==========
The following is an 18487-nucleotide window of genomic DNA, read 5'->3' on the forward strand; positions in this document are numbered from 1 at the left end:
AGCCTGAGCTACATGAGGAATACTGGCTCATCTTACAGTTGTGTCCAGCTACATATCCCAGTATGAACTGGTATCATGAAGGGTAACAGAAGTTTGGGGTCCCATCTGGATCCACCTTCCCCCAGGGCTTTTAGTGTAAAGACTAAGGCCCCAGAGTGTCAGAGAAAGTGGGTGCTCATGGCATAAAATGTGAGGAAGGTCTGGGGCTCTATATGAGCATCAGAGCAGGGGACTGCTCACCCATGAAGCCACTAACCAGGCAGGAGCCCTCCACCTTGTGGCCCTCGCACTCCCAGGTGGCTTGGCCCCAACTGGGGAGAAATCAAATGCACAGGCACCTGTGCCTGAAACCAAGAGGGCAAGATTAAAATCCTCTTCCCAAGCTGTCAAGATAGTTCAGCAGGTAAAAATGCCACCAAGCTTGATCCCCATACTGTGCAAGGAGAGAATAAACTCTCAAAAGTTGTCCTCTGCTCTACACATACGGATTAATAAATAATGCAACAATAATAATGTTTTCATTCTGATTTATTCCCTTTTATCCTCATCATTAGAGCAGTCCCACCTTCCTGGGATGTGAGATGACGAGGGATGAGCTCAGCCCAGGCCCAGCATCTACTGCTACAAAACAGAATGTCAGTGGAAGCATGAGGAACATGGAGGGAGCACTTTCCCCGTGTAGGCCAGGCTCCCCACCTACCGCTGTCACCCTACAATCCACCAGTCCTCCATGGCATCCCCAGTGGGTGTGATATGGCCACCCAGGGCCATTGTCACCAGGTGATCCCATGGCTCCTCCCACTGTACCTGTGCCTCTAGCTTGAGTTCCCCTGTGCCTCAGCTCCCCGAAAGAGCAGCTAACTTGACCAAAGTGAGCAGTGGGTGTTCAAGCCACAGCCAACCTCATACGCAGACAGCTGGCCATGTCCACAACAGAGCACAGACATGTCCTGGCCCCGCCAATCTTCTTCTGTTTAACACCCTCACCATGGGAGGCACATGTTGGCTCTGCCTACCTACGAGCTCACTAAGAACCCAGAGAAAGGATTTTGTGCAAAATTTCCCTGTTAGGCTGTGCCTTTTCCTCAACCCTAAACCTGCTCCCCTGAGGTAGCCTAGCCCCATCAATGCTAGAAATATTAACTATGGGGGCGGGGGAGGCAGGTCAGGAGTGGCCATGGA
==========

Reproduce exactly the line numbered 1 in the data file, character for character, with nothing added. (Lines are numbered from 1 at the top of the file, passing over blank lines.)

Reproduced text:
The following is an 18487-nucleotide window of genomic DNA, read 5'->3' on the forward strand; positions in this document are numbered from 1 at the left end: